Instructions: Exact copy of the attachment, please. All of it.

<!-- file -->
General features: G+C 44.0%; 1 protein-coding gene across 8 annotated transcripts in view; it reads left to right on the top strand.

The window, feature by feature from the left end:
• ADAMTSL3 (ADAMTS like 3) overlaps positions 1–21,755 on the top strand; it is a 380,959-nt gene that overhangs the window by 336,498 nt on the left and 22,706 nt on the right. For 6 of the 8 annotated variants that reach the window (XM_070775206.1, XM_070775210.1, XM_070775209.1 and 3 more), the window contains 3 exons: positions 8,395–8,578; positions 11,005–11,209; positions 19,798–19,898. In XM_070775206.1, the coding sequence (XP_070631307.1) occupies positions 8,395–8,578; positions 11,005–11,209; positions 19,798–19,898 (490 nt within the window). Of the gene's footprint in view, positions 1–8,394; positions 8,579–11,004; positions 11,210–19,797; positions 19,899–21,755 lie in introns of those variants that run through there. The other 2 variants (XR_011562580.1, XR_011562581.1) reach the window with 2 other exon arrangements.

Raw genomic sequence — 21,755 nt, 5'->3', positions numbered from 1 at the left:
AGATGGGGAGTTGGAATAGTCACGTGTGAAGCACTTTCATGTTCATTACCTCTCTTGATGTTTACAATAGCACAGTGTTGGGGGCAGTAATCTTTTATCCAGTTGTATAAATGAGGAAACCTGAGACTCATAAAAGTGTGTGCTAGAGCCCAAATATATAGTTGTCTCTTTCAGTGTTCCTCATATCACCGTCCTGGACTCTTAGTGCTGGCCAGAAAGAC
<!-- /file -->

General features: G+C 44.0%; 1 protein-coding gene across 8 annotated transcripts in view; it reads left to right on the top strand.

The window, feature by feature from the left end:
• ADAMTSL3 (ADAMTS like 3) overlaps positions 1–21,755 on the top strand; it is a 380,959-nt gene that overhangs the window by 336,498 nt on the left and 22,706 nt on the right. For 6 of the 8 annotated variants that reach the window (XM_070775206.1, XM_070775210.1, XM_070775209.1 and 3 more), the window contains 3 exons: positions 8,395–8,578; positions 11,005–11,209; positions 19,798–19,898. In XM_070775206.1, the coding sequence (XP_070631307.1) occupies positions 8,395–8,578; positions 11,005–11,209; positions 19,798–19,898 (490 nt within the window). Of the gene's footprint in view, positions 1–8,394; positions 8,579–11,004; positions 11,210–19,797; positions 19,899–21,755 lie in introns of those variants that run through there. The other 2 variants (XR_011562580.1, XR_011562581.1) reach the window with 2 other exon arrangements.

Raw genomic sequence — 21,755 nt, 5'->3', positions numbered from 1 at the left:
AGATGGGGAGTTGGAATAGTCACGTGTGAAGCACTTTCATGTTCATTACCTCTCTTGATGTTTACAATAGCACAGTGTTGGGGGCAGTAATCTTTTATCCAGTTGTATAAATGAGGAAACCTGAGACTCATAAAAGTGTGTGCTAGAGCCCAAATATATAGTTGTCTCTTTCAGTGTTCCTCATATCACCGTCCTGGACTCTTAGTGCTGGCCAGAAAGAC